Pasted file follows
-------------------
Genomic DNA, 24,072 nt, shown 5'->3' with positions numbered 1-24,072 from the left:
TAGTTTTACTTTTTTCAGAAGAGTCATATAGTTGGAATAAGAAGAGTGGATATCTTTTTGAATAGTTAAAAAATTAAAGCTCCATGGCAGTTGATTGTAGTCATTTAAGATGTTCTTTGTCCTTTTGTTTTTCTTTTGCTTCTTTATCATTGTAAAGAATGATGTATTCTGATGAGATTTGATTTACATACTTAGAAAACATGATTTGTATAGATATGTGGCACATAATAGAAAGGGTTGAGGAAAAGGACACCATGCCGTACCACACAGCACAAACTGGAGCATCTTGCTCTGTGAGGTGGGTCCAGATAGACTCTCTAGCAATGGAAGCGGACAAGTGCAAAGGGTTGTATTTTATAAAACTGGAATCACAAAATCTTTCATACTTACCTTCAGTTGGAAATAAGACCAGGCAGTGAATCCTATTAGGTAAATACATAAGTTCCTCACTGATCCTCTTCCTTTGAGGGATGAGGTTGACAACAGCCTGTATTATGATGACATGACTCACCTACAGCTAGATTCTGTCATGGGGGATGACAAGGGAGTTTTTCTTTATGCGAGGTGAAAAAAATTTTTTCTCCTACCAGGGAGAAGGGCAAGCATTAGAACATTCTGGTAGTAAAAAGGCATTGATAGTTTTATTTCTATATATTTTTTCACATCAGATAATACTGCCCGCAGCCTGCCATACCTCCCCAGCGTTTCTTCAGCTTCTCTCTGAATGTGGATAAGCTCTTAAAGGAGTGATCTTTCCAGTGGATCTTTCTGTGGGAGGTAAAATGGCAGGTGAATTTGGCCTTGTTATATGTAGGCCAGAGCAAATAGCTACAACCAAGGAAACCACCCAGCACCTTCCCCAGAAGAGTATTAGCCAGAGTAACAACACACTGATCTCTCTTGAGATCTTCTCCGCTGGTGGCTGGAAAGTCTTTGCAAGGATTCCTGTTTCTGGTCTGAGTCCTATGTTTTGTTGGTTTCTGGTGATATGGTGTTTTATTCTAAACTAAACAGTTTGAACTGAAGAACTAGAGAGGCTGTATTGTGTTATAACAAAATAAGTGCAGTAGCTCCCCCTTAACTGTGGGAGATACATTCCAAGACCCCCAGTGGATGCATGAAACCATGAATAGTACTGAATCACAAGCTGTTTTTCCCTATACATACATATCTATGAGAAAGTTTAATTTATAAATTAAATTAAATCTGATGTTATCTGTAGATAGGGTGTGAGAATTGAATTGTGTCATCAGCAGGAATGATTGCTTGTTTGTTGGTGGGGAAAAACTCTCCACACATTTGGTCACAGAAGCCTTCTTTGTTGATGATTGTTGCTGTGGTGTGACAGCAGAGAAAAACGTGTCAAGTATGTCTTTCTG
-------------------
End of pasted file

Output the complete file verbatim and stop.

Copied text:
Genomic DNA, 24,072 nt, shown 5'->3' with positions numbered 1-24,072 from the left:
TAGTTTTACTTTTTTCAGAAGAGTCATATAGTTGGAATAAGAAGAGTGGATATCTTTTTGAATAGTTAAAAAATTAAAGCTCCATGGCAGTTGATTGTAGTCATTTAAGATGTTCTTTGTCCTTTTGTTTTTCTTTTGCTTCTTTATCATTGTAAAGAATGATGTATTCTGATGAGATTTGATTTACATACTTAGAAAACATGATTTGTATAGATATGTGGCACATAATAGAAAGGGTTGAGGAAAAGGACACCATGCCGTACCACACAGCACAAACTGGAGCATCTTGCTCTGTGAGGTGGGTCCAGATAGACTCTCTAGCAATGGAAGCGGACAAGTGCAAAGGGTTGTATTTTATAAAACTGGAATCACAAAATCTTTCATACTTACCTTCAGTTGGAAATAAGACCAGGCAGTGAATCCTATTAGGTAAATACATAAGTTCCTCACTGATCCTCTTCCTTTGAGGGATGAGGTTGACAACAGCCTGTATTATGATGACATGACTCACCTACAGCTAGATTCTGTCATGGGGGATGACAAGGGAGTTTTTCTTTATGCGAGGTGAAAAAAATTTTTTCTCCTACCAGGGAGAAGGGCAAGCATTAGAACATTCTGGTAGTAAAAAGGCATTGATAGTTTTATTTCTATATATTTTTTCACATCAGATAATACTGCCCGCAGCCTGCCATACCTCCCCAGCGTTTCTTCAGCTTCTCTCTGAATGTGGATAAGCTCTTAAAGGAGTGATCTTTCCAGTGGATCTTTCTGTGGGAGGTAAAATGGCAGGTGAATTTGGCCTTGTTATATGTAGGCCAGAGCAAATAGCTACAACCAAGGAAACCACCCAGCACCTTCCCCAGAAGAGTATTAGCCAGAGTAACAACACACTGATCTCTCTTGAGATCTTCTCCGCTGGTGGCTGGAAAGTCTTTGCAAGGATTCCTGTTTCTGGTCTGAGTCCTATGTTTTGTTGGTTTCTGGTGATATGGTGTTTTATTCTAAACTAAACAGTTTGAACTGAAGAACTAGAGAGGCTGTATTGTGTTATAACAAAATAAGTGCAGTAGCTCCCCCTTAACTGTGGGAGATACATTCCAAGACCCCCAGTGGATGCATGAAACCATGAATAGTACTGAATCACAAGCTGTTTTTCCCTATACATACATATCTATGAGAAAGTTTAATTTATAAATTAAATTAAATCTGATGTTATCTGTAGATAGGGTGTGAGAATTGAATTGTGTCATCAGCAGGAATGATTGCTTGTTTGTTGGTGGGGAAAAACTCTCCACACATTTGGTCACAGAAGCCTTCTTTGTTGATGATTGTTGCTGTGGTGTGACAGCAGAGAAAAACGTGTCAAGTATGTCTTTCTG